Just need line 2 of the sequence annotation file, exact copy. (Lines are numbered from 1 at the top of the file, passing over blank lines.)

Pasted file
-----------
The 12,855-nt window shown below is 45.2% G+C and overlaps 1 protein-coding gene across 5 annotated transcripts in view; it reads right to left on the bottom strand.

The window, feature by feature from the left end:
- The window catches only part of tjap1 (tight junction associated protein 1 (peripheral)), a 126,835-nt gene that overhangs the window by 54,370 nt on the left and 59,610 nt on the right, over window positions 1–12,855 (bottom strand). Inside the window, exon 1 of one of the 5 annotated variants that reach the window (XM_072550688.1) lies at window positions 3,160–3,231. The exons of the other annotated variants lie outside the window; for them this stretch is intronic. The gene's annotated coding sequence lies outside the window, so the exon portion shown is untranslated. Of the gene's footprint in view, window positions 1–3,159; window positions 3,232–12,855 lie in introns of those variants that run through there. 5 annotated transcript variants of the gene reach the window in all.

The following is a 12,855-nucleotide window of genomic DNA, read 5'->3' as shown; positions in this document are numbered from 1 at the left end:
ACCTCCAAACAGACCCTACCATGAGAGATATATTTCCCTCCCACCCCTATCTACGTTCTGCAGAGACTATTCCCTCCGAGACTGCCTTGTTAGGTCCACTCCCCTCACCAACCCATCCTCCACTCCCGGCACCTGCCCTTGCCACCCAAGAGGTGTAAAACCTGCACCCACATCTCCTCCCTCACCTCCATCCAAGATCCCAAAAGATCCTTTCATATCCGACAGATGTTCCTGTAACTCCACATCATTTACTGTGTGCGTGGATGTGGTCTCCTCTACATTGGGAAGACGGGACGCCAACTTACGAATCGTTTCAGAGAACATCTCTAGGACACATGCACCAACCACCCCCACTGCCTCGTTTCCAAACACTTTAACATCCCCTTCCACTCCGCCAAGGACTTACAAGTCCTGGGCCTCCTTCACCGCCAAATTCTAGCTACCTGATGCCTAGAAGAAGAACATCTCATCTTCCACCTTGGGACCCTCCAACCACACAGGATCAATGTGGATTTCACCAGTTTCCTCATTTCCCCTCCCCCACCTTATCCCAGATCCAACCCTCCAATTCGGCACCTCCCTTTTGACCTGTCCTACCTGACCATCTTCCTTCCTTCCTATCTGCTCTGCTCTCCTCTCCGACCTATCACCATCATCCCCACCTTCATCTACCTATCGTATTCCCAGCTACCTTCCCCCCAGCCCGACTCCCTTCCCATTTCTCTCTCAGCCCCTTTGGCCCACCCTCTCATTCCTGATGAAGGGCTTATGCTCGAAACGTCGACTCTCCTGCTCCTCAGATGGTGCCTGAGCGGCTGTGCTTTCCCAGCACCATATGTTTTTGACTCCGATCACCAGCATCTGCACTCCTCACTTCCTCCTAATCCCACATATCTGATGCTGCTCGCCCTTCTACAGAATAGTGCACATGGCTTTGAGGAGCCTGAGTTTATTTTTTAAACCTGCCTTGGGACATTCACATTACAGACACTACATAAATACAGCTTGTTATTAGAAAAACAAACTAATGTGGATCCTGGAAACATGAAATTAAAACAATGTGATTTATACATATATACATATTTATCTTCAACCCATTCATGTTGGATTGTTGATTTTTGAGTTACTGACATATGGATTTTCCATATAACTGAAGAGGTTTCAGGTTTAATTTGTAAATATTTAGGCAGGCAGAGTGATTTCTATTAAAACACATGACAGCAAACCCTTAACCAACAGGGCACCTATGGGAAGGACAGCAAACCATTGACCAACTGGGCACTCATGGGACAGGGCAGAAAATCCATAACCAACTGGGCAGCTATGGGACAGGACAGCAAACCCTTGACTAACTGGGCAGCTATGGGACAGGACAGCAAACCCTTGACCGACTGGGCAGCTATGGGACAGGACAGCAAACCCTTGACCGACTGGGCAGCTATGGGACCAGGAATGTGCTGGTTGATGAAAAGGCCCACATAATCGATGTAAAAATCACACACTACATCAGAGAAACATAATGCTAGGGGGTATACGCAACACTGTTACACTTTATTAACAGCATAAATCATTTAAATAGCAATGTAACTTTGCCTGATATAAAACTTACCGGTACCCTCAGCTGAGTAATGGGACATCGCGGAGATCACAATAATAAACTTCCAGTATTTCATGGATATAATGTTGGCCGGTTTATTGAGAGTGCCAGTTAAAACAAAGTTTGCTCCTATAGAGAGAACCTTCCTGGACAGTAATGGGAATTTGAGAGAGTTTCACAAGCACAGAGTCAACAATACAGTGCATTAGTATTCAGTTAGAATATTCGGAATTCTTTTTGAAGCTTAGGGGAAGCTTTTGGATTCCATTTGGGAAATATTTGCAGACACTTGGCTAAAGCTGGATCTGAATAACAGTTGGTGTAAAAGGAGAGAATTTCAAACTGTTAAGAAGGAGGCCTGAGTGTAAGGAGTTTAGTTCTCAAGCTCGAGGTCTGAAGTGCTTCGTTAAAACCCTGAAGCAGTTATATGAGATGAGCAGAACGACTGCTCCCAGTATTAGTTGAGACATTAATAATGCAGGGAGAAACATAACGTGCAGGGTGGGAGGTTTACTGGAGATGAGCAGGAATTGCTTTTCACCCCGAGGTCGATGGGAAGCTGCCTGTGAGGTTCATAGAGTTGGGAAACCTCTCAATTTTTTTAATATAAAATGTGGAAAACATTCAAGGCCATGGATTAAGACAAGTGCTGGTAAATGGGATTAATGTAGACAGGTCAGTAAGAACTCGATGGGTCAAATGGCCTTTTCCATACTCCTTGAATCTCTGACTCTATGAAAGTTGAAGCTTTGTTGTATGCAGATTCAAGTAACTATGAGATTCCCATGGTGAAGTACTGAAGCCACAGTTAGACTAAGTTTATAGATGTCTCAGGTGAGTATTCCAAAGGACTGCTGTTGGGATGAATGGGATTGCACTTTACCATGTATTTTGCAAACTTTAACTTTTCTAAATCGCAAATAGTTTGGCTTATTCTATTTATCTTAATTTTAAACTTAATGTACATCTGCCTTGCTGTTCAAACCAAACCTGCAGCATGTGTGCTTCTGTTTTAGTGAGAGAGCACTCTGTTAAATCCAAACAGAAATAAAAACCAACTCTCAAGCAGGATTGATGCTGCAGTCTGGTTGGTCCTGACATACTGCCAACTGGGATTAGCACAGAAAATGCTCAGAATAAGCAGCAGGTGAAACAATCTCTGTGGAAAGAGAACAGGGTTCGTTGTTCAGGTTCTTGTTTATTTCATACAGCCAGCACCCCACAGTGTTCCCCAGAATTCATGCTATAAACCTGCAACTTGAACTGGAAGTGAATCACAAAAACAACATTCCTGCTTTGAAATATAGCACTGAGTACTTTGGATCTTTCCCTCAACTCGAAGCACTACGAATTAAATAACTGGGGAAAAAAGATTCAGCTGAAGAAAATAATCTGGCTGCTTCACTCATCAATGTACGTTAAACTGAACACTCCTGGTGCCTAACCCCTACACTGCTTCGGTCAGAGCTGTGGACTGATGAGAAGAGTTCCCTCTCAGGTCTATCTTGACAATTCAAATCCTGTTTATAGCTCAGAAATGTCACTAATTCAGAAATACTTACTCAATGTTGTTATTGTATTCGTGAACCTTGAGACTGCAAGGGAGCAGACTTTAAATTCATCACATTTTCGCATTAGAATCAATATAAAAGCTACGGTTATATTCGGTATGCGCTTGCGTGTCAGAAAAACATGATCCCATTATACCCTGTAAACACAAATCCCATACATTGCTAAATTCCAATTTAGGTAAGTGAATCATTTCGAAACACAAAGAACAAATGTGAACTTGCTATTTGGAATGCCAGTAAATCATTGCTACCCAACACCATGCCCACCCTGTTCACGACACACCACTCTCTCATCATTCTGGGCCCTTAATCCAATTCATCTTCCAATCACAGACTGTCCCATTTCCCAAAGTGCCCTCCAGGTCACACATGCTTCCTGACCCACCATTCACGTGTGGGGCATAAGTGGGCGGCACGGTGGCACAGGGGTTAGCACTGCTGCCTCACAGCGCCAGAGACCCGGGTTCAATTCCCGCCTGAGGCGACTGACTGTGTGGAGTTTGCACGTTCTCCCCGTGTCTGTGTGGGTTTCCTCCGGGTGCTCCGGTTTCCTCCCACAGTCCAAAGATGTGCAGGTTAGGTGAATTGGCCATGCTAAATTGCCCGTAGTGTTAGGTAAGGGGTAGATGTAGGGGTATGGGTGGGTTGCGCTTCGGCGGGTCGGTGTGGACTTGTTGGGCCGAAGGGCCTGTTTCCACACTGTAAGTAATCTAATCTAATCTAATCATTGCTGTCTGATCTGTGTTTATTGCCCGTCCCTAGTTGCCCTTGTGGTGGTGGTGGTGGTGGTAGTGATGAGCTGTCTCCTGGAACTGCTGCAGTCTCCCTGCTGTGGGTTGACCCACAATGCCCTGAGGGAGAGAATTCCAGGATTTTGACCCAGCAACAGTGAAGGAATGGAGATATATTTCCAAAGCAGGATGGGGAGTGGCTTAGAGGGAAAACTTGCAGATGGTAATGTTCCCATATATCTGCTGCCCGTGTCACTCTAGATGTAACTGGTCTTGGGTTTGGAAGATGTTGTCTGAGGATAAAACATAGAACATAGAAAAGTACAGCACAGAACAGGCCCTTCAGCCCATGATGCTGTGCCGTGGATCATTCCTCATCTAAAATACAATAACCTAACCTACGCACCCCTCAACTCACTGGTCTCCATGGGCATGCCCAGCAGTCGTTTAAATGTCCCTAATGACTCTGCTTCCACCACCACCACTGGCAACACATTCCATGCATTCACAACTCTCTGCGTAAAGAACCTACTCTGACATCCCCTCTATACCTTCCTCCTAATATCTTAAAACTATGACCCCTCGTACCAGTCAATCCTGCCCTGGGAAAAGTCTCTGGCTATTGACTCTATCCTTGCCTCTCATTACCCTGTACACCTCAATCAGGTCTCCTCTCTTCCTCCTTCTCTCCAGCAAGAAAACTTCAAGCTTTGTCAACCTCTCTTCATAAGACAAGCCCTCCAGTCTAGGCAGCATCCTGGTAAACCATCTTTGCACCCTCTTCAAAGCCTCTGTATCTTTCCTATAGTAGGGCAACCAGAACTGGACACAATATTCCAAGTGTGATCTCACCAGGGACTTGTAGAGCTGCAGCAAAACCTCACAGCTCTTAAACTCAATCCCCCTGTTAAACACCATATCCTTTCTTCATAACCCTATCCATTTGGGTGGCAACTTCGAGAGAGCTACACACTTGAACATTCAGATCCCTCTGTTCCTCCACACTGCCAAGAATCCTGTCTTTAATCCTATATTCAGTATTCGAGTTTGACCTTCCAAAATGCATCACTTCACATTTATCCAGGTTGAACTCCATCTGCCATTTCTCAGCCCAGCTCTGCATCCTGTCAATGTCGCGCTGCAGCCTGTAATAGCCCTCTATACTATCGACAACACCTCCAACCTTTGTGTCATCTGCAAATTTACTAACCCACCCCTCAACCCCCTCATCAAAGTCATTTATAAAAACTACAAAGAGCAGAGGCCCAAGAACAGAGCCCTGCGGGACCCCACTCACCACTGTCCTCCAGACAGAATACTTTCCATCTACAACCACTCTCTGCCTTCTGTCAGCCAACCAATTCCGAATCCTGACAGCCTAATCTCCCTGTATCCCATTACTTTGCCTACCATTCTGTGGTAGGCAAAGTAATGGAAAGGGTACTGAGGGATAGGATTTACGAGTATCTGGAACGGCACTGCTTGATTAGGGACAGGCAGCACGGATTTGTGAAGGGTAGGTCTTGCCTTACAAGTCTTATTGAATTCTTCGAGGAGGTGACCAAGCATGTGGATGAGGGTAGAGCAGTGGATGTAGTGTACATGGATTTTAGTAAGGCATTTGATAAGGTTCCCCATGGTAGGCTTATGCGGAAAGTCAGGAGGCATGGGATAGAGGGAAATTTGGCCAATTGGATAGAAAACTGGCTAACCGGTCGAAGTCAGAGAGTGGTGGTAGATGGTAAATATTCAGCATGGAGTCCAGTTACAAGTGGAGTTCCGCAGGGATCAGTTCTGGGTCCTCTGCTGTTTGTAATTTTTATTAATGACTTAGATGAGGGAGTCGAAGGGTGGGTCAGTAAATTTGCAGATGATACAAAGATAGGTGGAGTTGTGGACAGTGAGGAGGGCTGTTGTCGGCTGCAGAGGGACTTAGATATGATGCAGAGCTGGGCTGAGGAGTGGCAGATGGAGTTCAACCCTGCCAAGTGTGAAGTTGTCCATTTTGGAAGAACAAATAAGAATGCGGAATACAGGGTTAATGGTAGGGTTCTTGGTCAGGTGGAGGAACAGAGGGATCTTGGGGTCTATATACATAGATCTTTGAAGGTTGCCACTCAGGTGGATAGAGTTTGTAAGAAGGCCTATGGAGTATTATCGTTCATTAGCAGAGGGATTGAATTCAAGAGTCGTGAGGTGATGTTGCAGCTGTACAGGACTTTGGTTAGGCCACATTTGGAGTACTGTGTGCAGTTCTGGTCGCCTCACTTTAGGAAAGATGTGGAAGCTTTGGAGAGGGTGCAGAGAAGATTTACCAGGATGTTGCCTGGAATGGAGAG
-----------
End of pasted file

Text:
The window, feature by feature from the left end: